USDA ends farm program payments to those not 'actively engaged'

USDA ends farm program payments to those not 'actively engaged'

USDA tweaks regulations for farm program payments, consistent with 2014 Farm Bill

Farm program payments will only be issued to active managers of farms, USDA said Tuesday, closing a loophole that previously allowed individuals who were not actively part of farm management to receive farm payments.

Related: USDA proposes changes to 'actively engaged' definition

Only active managers of farms that operate as joint ventures or general partnerships may receive the payments. The regulation, which exempts family farm operations, is consistent with Congress' direction in the 2014 Farm Bill.

USDA tweaks regulations for farm program payments, consistent with 2014 Farm Bill (Thinkstock/TJ McCarthy)

"The federal farm safety-net programs are designed to protect against unanticipated changes in the marketplace for those who actively share in the risk of that farming operation," said USDA Secretary Tom Vilsack. "To ensure that help goes to those who genuinely need it, such as America's farm families, the Farm Bill authorized USDA to close a loophole and limit payments from those not involved on a daily basis in nonfamily farm management."

Since 1987, the "actively engaged" definition resulted in some general partnerships and joint ventures adding managers to the farming operation, qualifying for more payments, that did not substantially contribute to management.

The rule applies to operations seeking more than one farm manager, and requires measureable, documented hours and key management activities each year. Some operations of certain sizes and complexity may be allowed up to three qualifying managers under limited conditions.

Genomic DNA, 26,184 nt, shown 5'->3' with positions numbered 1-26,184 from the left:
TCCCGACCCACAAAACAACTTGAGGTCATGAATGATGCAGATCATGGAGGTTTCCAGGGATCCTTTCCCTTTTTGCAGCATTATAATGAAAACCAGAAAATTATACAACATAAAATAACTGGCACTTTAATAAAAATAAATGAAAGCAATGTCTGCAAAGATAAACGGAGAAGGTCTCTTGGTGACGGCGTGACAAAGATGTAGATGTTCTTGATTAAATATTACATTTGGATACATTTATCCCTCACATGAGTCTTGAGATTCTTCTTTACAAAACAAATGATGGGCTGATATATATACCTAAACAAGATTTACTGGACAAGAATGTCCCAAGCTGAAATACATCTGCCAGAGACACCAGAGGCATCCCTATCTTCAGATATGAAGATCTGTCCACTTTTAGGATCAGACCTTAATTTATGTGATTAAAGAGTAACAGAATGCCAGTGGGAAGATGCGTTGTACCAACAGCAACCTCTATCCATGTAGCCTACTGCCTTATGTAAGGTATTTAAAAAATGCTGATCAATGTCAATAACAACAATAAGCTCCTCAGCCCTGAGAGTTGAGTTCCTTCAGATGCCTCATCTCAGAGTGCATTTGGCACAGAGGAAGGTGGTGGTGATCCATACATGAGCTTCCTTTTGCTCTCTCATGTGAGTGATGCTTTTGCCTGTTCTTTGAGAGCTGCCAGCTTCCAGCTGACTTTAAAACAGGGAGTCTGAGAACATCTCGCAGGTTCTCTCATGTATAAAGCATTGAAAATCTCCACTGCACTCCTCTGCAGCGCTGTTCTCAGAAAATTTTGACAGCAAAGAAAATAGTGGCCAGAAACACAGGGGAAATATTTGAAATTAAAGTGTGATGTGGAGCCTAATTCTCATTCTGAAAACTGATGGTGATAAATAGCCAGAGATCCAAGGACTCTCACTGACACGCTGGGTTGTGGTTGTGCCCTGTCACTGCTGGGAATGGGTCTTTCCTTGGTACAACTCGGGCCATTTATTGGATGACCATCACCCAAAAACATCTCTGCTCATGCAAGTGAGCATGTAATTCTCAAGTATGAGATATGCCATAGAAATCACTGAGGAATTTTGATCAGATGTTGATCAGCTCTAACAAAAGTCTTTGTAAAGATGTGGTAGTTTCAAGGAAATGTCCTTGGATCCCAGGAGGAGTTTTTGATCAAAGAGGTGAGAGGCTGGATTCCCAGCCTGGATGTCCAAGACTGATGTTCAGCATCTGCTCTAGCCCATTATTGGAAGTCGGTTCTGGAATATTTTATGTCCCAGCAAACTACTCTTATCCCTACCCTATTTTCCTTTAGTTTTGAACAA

USDA said the changes apply to payments for 2016 and subsequent crop years for Agriculture Risk Coverage and Price Loss Coverage Programs, Loan Deficiency Payments and Marketing Loan Gains realized via the Marketing Assistance Loan program.

Related: 2014 Farm Bill reopening threats remain

As required by Congress, the new rule does not apply to family farms, or change regulations related to contributions of land, capital, equipment, or labor. The changes go into effect for the 2016 crop year for most farms.

Farms that have already planted fall crops for 2016 have until the 2017 crop year to comply. For more details, producers are encouraged to consult their local Farm Service Agency office.

TAGS: USDA
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